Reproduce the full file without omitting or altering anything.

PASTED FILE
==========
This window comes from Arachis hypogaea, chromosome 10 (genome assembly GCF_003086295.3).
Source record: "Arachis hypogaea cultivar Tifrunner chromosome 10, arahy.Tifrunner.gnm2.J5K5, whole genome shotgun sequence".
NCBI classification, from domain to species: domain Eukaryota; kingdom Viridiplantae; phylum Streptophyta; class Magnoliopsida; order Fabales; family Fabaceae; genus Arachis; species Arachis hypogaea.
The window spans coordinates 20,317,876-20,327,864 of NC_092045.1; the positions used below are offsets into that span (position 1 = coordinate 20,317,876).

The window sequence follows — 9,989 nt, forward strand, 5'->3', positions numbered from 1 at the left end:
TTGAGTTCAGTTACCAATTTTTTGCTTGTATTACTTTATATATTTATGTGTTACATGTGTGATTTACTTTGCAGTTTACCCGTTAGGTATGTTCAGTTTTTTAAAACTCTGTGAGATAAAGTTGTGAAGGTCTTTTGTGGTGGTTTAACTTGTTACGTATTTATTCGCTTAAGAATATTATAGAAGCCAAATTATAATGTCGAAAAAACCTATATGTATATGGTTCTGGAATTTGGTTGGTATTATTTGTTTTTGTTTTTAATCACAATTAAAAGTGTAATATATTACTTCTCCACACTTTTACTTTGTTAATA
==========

This window comes from Arachis hypogaea, chromosome 10 (genome assembly GCF_003086295.3).
Source record: "Arachis hypogaea cultivar Tifrunner chromosome 10, arahy.Tifrunner.gnm2.J5K5, whole genome shotgun sequence".
NCBI classification, from domain to species: domain Eukaryota; kingdom Viridiplantae; phylum Streptophyta; class Magnoliopsida; order Fabales; family Fabaceae; genus Arachis; species Arachis hypogaea.
The window spans coordinates 20,317,876-20,327,864 of NC_092045.1; the positions used below are offsets into that span (position 1 = coordinate 20,317,876).

The window sequence follows — 9,989 nt, forward strand, 5'->3', positions numbered from 1 at the left end:
TTGAGTTCAGTTACCAATTTTTTGCTTGTATTACTTTATATATTTATGTGTTACATGTGTGATTTACTTTGCAGTTTACCCGTTAGGTATGTTCAGTTTTTTAAAACTCTGTGAGATAAAGTTGTGAAGGTCTTTTGTGGTGGTTTAACTTGTTACGTATTTATTCGCTTAAGAATATTATAGAAGCCAAATTATAATGTCGAAAAAACCTATATGTATATGGTTCTGGAATTTGGTTGGTATTATTTGTTTTTGTTTTTAATCACAATTAAAAGTGTAATATATTACTTCTCCACACTTTTACTTTGTTAATA